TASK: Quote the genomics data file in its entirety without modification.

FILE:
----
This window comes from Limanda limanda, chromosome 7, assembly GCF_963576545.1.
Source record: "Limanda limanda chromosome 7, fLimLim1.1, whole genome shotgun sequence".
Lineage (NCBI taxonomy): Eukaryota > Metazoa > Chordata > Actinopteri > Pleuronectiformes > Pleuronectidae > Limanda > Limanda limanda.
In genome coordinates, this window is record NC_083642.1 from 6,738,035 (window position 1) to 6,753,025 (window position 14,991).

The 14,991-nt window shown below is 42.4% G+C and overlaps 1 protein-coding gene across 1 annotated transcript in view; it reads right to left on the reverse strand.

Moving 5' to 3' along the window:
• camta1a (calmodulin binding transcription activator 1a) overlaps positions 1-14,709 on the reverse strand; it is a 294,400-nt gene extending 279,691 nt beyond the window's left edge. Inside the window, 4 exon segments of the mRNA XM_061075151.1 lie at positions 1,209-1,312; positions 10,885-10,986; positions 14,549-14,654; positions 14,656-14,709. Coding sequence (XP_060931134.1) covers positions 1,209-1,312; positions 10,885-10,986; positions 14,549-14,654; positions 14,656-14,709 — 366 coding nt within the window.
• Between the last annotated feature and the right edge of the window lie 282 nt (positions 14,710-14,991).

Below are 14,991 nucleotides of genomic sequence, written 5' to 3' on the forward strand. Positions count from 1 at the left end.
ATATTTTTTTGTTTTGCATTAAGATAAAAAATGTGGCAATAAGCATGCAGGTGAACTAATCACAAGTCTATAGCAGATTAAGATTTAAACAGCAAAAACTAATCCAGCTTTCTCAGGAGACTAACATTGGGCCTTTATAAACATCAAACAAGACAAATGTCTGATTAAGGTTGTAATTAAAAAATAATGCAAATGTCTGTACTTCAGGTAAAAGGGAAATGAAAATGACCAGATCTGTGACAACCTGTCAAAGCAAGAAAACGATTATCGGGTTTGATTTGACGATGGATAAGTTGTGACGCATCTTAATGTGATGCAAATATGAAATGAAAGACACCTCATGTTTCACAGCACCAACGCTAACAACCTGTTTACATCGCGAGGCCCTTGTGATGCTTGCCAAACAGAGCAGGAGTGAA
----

This window comes from Limanda limanda, chromosome 7, assembly GCF_963576545.1.
Source record: "Limanda limanda chromosome 7, fLimLim1.1, whole genome shotgun sequence".
Lineage (NCBI taxonomy): Eukaryota > Metazoa > Chordata > Actinopteri > Pleuronectiformes > Pleuronectidae > Limanda > Limanda limanda.
In genome coordinates, this window is record NC_083642.1 from 6,738,035 (window position 1) to 6,753,025 (window position 14,991).

The 14,991-nt window shown below is 42.4% G+C and overlaps 1 protein-coding gene across 1 annotated transcript in view; it reads right to left on the reverse strand.

Moving 5' to 3' along the window:
• camta1a (calmodulin binding transcription activator 1a) overlaps positions 1-14,709 on the reverse strand; it is a 294,400-nt gene extending 279,691 nt beyond the window's left edge. Inside the window, 4 exon segments of the mRNA XM_061075151.1 lie at positions 1,209-1,312; positions 10,885-10,986; positions 14,549-14,654; positions 14,656-14,709. Coding sequence (XP_060931134.1) covers positions 1,209-1,312; positions 10,885-10,986; positions 14,549-14,654; positions 14,656-14,709 — 366 coding nt within the window.
• Between the last annotated feature and the right edge of the window lie 282 nt (positions 14,710-14,991).

Below are 14,991 nucleotides of genomic sequence, written 5' to 3' on the forward strand. Positions count from 1 at the left end.
ATATTTTTTTGTTTTGCATTAAGATAAAAAATGTGGCAATAAGCATGCAGGTGAACTAATCACAAGTCTATAGCAGATTAAGATTTAAACAGCAAAAACTAATCCAGCTTTCTCAGGAGACTAACATTGGGCCTTTATAAACATCAAACAAGACAAATGTCTGATTAAGGTTGTAATTAAAAAATAATGCAAATGTCTGTACTTCAGGTAAAAGGGAAATGAAAATGACCAGATCTGTGACAACCTGTCAAAGCAAGAAAACGATTATCGGGTTTGATTTGACGATGGATAAGTTGTGACGCATCTTAATGTGATGCAAATATGAAATGAAAGACACCTCATGTTTCACAGCACCAACGCTAACAACCTGTTTACATCGCGAGGCCCTTGTGATGCTTGCCAAACAGAGCAGGAGTGAA